When to Switch Target Parts

BK001-Self Therapy-aThis excerpt, When to Switch Target Parts, is from my upcoming book, Self-Therapy, Vol. 2, which is an advanced book on IFS.

Let’s suppose you have chosen a protector to work on, called your target part. As you are getting to know it, another part may emerge. It is best to take a moment to feel the new part’s emotions or body sensations and perhaps ask it a question or two. Then make a conscious choice about whether to ask it to step aside so you can continue with your original target part or whether to switch and make the new part your target part.

The following are reasons why you might switch target parts:

  • A concerned part or protector won’t step aside.
  • An important new part arises.
  • A part arises that is usually not accessible.
  • A part insists on being heard.
  • The target part is afraid of another part.
  • The target part takes orders from another part.

The following are reasons why you might stay with your origins target part:

  • You want to finish with the target part.
  • You haven’t finished with any parts.
  • The target part feels ignored by you.

How do you tend to deal with the question of switching target parts? There are healthy and problematic ways of doing this. One problematic way is the Scattered Pattern, which involves following each new part that arises without making a conscious choice to do so. Whenever a new part pops up, even if you are in the middle of working with a different part, you turn your attention to the new part without even considering whether or not this is a good idea.

If you do this very often, your work will end up being scattered. You will get pulled this way and that. Every new part will take you off in a new direction, and you won’t make much progress with any one part. You will bounce around in your psyche, not getting far enough along with the steps of the IFS process for real therapeutic change to happen.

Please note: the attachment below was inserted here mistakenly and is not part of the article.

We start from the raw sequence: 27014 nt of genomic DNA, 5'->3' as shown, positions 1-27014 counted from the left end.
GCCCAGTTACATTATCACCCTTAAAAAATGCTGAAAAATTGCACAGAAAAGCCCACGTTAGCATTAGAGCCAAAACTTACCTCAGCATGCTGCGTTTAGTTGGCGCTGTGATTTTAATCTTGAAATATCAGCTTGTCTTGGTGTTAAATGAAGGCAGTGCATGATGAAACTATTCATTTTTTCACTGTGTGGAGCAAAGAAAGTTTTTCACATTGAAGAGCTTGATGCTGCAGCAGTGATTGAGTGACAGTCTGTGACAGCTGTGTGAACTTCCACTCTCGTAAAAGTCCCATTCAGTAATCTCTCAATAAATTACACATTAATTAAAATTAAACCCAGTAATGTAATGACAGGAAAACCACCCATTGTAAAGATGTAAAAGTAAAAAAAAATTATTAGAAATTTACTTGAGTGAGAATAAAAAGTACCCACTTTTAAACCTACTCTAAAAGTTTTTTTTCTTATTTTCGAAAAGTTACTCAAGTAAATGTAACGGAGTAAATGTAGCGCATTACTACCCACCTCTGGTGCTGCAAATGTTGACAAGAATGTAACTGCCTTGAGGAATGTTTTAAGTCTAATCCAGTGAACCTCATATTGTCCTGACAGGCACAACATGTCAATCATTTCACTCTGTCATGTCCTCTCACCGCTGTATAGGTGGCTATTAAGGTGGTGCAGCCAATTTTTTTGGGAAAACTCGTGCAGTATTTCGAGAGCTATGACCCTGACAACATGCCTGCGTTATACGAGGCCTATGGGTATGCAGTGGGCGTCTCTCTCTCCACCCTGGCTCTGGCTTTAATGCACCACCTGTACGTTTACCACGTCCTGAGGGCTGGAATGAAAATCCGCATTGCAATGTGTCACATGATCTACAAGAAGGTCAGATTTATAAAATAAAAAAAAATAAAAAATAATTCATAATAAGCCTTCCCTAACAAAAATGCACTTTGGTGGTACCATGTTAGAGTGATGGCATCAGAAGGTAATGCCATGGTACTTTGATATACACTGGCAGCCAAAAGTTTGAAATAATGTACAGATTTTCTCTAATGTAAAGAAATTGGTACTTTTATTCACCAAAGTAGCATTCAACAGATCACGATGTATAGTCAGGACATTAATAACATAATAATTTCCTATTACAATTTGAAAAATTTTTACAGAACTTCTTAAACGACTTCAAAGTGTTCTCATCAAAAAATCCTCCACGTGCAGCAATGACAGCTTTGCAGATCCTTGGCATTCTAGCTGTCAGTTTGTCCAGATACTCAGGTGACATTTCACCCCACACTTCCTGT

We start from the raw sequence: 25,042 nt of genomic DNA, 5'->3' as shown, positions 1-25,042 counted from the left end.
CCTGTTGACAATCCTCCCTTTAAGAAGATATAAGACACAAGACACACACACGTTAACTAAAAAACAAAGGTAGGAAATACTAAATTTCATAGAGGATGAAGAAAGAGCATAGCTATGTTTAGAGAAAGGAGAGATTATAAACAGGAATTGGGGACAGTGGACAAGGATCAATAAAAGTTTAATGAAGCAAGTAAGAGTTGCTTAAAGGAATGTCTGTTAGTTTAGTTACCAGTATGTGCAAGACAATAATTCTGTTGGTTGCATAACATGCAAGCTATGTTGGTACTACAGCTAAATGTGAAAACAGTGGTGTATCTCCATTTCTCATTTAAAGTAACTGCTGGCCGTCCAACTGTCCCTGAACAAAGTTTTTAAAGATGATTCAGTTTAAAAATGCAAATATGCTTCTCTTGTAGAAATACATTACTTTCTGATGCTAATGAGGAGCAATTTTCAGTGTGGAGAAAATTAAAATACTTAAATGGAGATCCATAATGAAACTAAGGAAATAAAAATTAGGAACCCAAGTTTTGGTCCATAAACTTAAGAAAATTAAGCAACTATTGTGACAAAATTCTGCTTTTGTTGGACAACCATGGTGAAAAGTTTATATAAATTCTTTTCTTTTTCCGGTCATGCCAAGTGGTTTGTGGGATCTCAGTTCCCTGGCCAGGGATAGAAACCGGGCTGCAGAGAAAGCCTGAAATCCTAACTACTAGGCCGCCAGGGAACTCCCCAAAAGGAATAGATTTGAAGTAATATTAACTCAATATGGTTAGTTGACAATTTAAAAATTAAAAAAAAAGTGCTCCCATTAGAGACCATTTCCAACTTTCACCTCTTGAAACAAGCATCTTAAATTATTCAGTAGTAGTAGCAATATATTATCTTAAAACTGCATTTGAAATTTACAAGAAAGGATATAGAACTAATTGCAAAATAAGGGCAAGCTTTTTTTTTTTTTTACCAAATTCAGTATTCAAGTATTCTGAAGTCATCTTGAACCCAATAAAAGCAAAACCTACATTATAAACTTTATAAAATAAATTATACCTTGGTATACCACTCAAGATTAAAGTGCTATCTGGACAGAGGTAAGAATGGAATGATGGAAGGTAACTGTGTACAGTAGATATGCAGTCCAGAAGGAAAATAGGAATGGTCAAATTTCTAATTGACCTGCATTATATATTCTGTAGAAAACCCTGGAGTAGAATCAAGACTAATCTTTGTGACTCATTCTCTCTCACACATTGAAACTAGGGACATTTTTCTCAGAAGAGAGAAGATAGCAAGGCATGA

The opposite extreme is the Rigid Pattern, which involves being so focused on staying with your target part that you ignore other parts that arise. You are like a horse with blinders on. Or, if you notice another part, you immediately ask it to step aside without acknowledging it or considering its importance.

Here are some of the problems that can result from the Rigid Pattern:

  1. You might overlook a part that is crucial to work on that day. For various reasons, a part that spontaneously arises might be important to deal with, and you won’t realize this because of your single-mindedness.
  2. A part may spontaneously arise that has an important relationship to your target part. It might be polarized with the target part. It might be an exile being protected by the target part. It might be allied with the target part. You don’t want to ignore a part like this; you want to get to know it because this will help your work with the original target part.
  3. The parts that are arising and being ignored might become resentful and sabotage your work with the original target part.